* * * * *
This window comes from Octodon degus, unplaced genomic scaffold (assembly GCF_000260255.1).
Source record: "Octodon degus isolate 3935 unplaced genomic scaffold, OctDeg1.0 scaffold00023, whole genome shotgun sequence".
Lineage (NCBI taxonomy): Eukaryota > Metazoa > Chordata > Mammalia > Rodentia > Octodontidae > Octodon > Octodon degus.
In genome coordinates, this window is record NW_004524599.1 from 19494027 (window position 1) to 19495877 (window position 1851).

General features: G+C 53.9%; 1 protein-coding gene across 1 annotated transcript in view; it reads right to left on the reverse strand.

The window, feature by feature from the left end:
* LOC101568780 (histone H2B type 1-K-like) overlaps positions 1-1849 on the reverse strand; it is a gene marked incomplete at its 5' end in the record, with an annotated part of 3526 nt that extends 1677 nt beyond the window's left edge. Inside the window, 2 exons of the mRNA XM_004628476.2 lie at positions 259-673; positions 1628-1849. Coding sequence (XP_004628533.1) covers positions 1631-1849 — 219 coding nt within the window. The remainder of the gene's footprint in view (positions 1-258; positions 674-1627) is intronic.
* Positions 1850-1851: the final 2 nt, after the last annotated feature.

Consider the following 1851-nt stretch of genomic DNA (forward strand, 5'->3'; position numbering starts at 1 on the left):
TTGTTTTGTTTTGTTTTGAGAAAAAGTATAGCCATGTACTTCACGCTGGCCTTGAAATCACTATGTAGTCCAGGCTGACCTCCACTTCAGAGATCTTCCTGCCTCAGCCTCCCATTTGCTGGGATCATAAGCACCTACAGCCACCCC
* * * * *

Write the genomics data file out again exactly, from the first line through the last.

This window comes from Octodon degus, unplaced genomic scaffold (assembly GCF_000260255.1).
Source record: "Octodon degus isolate 3935 unplaced genomic scaffold, OctDeg1.0 scaffold00023, whole genome shotgun sequence".
Lineage (NCBI taxonomy): Eukaryota > Metazoa > Chordata > Mammalia > Rodentia > Octodontidae > Octodon > Octodon degus.
In genome coordinates, this window is record NW_004524599.1 from 19494027 (window position 1) to 19495877 (window position 1851).

General features: G+C 53.9%; 1 protein-coding gene across 1 annotated transcript in view; it reads right to left on the reverse strand.

The window, feature by feature from the left end:
* LOC101568780 (histone H2B type 1-K-like) overlaps positions 1-1849 on the reverse strand; it is a gene marked incomplete at its 5' end in the record, with an annotated part of 3526 nt that extends 1677 nt beyond the window's left edge. Inside the window, 2 exons of the mRNA XM_004628476.2 lie at positions 259-673; positions 1628-1849. Coding sequence (XP_004628533.1) covers positions 1631-1849 — 219 coding nt within the window. The remainder of the gene's footprint in view (positions 1-258; positions 674-1627) is intronic.
* Positions 1850-1851: the final 2 nt, after the last annotated feature.

Consider the following 1851-nt stretch of genomic DNA (forward strand, 5'->3'; position numbering starts at 1 on the left):
TTGTTTTGTTTTGTTTTGAGAAAAAGTATAGCCATGTACTTCACGCTGGCCTTGAAATCACTATGTAGTCCAGGCTGACCTCCACTTCAGAGATCTTCCTGCCTCAGCCTCCCATTTGCTGGGATCATAAGCACCTACAGCCACCCC